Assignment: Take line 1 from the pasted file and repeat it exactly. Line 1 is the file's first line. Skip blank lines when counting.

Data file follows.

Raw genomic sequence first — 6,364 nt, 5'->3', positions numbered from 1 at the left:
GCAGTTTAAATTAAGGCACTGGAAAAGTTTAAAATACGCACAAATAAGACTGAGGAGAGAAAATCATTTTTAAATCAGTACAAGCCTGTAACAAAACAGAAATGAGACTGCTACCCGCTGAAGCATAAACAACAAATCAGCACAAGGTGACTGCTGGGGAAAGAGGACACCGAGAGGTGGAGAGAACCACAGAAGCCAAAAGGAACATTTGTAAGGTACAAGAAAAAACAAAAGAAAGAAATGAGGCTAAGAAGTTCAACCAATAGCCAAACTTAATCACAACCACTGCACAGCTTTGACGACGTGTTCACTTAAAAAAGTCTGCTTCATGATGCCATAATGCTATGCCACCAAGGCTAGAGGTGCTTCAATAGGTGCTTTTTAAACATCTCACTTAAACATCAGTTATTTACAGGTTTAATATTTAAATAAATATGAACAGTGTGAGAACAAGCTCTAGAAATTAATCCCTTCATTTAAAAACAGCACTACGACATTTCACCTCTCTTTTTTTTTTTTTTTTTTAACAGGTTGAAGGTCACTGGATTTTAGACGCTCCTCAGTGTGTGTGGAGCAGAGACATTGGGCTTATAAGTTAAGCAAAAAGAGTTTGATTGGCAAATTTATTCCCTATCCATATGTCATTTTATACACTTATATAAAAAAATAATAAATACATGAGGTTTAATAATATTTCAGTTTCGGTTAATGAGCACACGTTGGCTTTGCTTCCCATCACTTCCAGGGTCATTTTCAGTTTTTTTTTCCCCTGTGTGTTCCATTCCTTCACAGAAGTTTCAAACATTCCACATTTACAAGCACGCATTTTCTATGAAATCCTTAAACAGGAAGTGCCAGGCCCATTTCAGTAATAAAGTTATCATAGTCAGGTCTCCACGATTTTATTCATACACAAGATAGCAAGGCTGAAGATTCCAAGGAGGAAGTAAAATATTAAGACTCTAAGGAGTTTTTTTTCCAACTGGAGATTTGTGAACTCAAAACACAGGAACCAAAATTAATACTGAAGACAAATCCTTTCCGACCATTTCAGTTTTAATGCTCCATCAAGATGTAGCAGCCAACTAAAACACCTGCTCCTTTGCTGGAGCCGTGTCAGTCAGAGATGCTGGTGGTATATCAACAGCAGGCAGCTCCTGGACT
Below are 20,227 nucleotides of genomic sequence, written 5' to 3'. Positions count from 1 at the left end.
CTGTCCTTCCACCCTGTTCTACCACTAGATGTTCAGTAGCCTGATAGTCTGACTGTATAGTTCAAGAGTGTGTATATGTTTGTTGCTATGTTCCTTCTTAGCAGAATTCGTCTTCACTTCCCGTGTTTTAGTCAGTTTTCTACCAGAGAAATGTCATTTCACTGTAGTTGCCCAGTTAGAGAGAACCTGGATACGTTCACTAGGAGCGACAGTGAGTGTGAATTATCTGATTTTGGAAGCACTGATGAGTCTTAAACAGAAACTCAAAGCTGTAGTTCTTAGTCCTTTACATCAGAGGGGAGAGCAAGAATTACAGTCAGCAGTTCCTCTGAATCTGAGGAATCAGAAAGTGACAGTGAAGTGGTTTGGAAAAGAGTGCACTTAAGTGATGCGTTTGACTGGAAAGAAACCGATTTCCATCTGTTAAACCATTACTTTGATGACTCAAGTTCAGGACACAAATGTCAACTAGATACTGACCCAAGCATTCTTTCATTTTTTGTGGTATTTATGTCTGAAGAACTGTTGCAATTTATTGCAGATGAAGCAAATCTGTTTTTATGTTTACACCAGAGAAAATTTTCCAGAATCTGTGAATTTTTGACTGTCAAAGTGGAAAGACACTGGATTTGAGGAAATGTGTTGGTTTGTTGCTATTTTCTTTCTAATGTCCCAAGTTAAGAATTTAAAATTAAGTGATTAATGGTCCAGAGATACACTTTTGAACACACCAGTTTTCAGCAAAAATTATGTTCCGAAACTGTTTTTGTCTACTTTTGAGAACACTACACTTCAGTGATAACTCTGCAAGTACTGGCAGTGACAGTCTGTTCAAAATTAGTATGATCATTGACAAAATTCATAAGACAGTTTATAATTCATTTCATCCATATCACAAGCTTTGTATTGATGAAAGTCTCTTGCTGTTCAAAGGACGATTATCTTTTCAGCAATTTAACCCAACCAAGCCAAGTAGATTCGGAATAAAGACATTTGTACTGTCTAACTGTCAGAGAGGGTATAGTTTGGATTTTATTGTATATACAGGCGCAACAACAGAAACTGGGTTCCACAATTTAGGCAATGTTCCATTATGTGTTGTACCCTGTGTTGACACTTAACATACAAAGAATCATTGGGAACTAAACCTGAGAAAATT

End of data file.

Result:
Raw genomic sequence first — 6,364 nt, 5'->3', positions numbered from 1 at the left: